Browsing through the list of protest games, it's easy to see that many of them aren't simply play for the sake of it, they go further to provoke political thought or encourage certain types of actions. One of the games in particular, "Save or Smash," which has players decide whether to spare or destroy public monuments, begs the question of where Pedercini and Giles draw the line when it comes to encouraging vandalism and violence through protest games.
"My political position is that I'll endorse a diversity of tactics and never condemn the expression of somebody else's movement," says Giles. "I think often for activist organizations, getting into the meat of who supports what, and who says what about what tactic, and where the boundaries are of given movements and organizations, tends to be self-defeating for everyone involved."
Pedercini then chimes in with: "The smashing part is kinda optional, really."
"Yeah!" says Giles. "I mean it's up to the individual. But what I definitely want is for people to at least think about smashing things and decide for themselves what that means and why you would do that. But I fully endorse the act of smashing things up and then deciding what to do."
All of the protest games, and especially any that carry a degree of risk, like "Save or Smash," aren't published on the website without deliberation. Pedercini and Giles make sure to test the games and take turns making edits and changes in the Google Doc they use to write the rules of each one down. "There is a desire to put some things in there that push at boundaries that aren't entirely safe," Giles says. "I mean there is no such thing as a safe protest, there's always risks, it's just a question of managing risk. I think it's important to get people to think through risk and how they want to deal with it personally, and games can be part of that."
None of this is to say that the pair don't take some responsibility for the safety and actions of their players. In fact, they've taken the time to write a paragraph on the website to encourage players to consider the context in which they play the protest games. They note that events like the Ferguson Uprisings and the blockade of the Dakota Access Pipeline may not leave room for playfulness, but "may call for a different kind of play."
Expanding on this idea, Pedercini looks to the history of rituals, which have rules like games but aren't necessary playful—hence, a different kind of play. "It doesn't really make sense to play games when some kid gets shot by the police and you have a vigil," Pedercini says. "The Dakota Access Pipeline at Standing Rock protest was led by Native Americans and involved actual tribal rituals, like water purification and things like that. It was apparently a big teaching moment for the allies that showed up there as they had very white, middle class ideas of what a protest or an occupation is."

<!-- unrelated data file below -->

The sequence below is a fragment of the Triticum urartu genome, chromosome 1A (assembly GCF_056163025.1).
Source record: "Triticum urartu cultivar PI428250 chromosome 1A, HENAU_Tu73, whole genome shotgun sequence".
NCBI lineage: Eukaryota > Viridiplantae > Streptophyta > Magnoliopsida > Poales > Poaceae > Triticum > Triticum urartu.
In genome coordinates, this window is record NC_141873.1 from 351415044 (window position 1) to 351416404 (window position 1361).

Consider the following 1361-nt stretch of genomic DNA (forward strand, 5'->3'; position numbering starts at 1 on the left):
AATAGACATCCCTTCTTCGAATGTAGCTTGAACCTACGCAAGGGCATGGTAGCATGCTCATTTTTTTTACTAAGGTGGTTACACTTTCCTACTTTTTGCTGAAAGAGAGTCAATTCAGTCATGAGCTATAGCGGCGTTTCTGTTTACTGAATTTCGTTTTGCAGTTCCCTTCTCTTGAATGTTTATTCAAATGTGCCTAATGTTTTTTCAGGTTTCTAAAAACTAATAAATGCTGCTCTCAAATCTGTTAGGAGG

So far, Pedercini and Giles have only edited out one game, and that was because they found it too conservative—"punching in the wrong direction," Giles says. But they don't see their protest games as being deeply political. While the attitudes that inform some of them come from a Marxist analysis of economics and post-structuralist understanding of power, they pale when compared to Pedercini's game To Build A Better Mousetrap, which teaches Marxist theory and the role of technology in automation, or Giles's theater game Class Act, which demonstrates the labor theory of value by implementing a factory. "Those were much more didactic games than any of these are," Giles says. "Apart from the ones that are training for particular forms of movement or behavior on a protest, very few of these are at all didactic. They're more playful and explorative than didactic, I think."
At the end our conversation Giles took the time to come up with a few tips for anyone looking to come up with their own protest game. "The world is made up of rules, of social conventions, patterns of behavior, of written and unwritten expectations," says Giles. "A starting point is looking at the rules that are already governing that content, which are already a kind of play, and then deciding how can you implement those as a game mechanic, how you can question the game mechanic. Look at the rules that exist and then use those as the grounds for writing a rule set for play."
Casual Games for Protesters is an ongoing project that Pedercini and Giles will continue to expand. They're committed to making games that are accessible no matter the protest but are also open to the idea of designing games for specific events. In fact, they say it might be necessary to move protest games in that direction after the first 100 days of Trump's presidency, once the resistance slows down, and a greater strategy towards endurance is needed.
[Disclosure: VICE Magazine will be publishing a selection of 'Casual Games for Protesters' in an upcoming edition.)